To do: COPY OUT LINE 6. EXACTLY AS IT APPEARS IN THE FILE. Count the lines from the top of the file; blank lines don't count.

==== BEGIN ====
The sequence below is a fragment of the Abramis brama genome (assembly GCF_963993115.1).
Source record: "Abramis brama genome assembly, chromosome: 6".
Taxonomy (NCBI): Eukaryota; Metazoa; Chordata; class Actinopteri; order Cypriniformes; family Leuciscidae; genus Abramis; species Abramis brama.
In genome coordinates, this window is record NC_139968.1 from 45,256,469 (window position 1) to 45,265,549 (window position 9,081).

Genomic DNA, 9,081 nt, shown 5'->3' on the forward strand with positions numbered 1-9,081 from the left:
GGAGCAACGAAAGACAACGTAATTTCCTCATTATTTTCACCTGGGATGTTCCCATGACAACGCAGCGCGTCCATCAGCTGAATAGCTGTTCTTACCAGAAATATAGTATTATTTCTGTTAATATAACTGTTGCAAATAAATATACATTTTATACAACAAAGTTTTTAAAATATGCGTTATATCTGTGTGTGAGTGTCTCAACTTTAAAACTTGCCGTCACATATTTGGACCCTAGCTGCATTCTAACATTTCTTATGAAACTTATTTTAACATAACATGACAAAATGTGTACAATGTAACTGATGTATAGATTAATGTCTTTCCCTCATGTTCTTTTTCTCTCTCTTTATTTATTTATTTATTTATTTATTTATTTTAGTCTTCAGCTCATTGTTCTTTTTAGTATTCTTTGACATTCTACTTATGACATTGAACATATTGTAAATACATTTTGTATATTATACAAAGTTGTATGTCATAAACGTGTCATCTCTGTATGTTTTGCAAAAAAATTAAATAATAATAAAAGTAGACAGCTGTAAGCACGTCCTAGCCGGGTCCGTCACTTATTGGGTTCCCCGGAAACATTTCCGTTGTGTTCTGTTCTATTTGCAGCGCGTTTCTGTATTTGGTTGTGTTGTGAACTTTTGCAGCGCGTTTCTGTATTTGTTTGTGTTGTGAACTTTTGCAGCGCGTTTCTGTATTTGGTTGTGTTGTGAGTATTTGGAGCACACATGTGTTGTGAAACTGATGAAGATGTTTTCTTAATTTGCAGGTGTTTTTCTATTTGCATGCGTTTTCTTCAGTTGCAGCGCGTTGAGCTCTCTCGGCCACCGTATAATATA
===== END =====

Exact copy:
GGAGCAACGAAAGACAACGTAATTTCCTCATTATTTTCACCTGGGATGTTCCCATGACAACGCAGCGCGTCCATCAGCTGAATAGCTGTTCTTACCAGAAATATAGTATTATTTCTGTTAATATAACTGTTGCAAATAAATATACATTTTATACAACAAAGTTTTTAAAATATGCGTTATATCTGTGTGTGAGTGTCTCAACTTTAAAACTTGCCGTCACATATTTGGACCCTAGCTGCATTCTAACATTTCTTATGAAACTTATTTTAACATAACATGACAAAATGTGTACAATGTAACTGATGTATAGATTAATGTCTTTCCCTCATGTTCTTTTTCTCTCTCTTTATTTATTTATTTATTTATTTATTTATTTTAGTCTTCAGCTCATTGTTCTTTTTAGTATTCTTTGACATTCTACTTATGACATTGAACATATTGTAAATACATTTTGTATATTATACAAAGTTGTATGTCATAAACGTGTCATCTCTGTATGTTTTGCAAAAAAATTAAATAATAATAAAAGTAGACAGCTGTAAGCACGTCCTAGCCGGGTCCGTCACTTATTGGGTTCCCCGGAAACATTTCCGTTGTGTTCTGTTCTATTTGCAGCGCGTTTCTGTATTTGGTTGTGTTGTGAACTTTTGCAGCGCGTTTCTGTATTTGTTTGTGTTGTGAACTTTTGCAGCGCGTTTCTGTATTTGGTTGTGTTGTGAGTATTTGGAGCACACATGTGTTGTGAAACTGATGAAGATGTTTTCTTAATTTGCAGGTGTTTTTCTATTTGCATGCGTTTTCTTCAGTTGCAGCGCGTTGAGCTCTCTCGGCCACCGTATAATATA